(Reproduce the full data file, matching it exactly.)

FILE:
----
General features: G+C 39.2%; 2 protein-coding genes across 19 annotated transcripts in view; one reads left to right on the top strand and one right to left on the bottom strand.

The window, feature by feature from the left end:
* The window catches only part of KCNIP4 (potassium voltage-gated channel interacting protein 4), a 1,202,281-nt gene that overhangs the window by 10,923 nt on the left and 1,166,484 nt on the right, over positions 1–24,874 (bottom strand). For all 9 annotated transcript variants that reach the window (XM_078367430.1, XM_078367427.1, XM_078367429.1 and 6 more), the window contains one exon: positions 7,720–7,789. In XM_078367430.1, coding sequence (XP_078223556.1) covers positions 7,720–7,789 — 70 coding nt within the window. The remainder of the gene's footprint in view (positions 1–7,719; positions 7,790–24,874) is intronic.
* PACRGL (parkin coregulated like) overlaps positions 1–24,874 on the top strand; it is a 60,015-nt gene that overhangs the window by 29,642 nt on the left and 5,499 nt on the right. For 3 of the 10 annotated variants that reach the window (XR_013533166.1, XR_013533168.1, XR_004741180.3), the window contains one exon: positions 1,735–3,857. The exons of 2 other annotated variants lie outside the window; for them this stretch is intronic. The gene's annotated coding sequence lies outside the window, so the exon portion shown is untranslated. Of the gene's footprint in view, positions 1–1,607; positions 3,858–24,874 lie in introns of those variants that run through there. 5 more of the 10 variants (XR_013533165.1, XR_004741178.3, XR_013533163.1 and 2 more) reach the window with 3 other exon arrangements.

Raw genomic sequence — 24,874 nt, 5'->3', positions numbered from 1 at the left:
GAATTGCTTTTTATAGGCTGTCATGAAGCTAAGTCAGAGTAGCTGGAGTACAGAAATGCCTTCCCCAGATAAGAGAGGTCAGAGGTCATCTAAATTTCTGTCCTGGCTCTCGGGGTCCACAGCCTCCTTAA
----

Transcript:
General features: G+C 39.2%; 2 protein-coding genes across 19 annotated transcripts in view; one reads left to right on the top strand and one right to left on the bottom strand.

The window, feature by feature from the left end:
* The window catches only part of KCNIP4 (potassium voltage-gated channel interacting protein 4), a 1,202,281-nt gene that overhangs the window by 10,923 nt on the left and 1,166,484 nt on the right, over positions 1–24,874 (bottom strand). For all 9 annotated transcript variants that reach the window (XM_078367430.1, XM_078367427.1, XM_078367429.1 and 6 more), the window contains one exon: positions 7,720–7,789. In XM_078367430.1, coding sequence (XP_078223556.1) covers positions 7,720–7,789 — 70 coding nt within the window. The remainder of the gene's footprint in view (positions 1–7,719; positions 7,790–24,874) is intronic.
* PACRGL (parkin coregulated like) overlaps positions 1–24,874 on the top strand; it is a 60,015-nt gene that overhangs the window by 29,642 nt on the left and 5,499 nt on the right. For 3 of the 10 annotated variants that reach the window (XR_013533166.1, XR_013533168.1, XR_004741180.3), the window contains one exon: positions 1,735–3,857. The exons of 2 other annotated variants lie outside the window; for them this stretch is intronic. The gene's annotated coding sequence lies outside the window, so the exon portion shown is untranslated. Of the gene's footprint in view, positions 1–1,607; positions 3,858–24,874 lie in introns of those variants that run through there. 5 more of the 10 variants (XR_013533165.1, XR_004741178.3, XR_013533163.1 and 2 more) reach the window with 3 other exon arrangements.

Raw genomic sequence — 24,874 nt, 5'->3', positions numbered from 1 at the left:
GAATTGCTTTTTATAGGCTGTCATGAAGCTAAGTCAGAGTAGCTGGAGTACAGAAATGCCTTCCCCAGATAAGAGAGGTCAGAGGTCATCTAAATTTCTGTCCTGGCTCTCGGGGTCCACAGCCTCCTTAA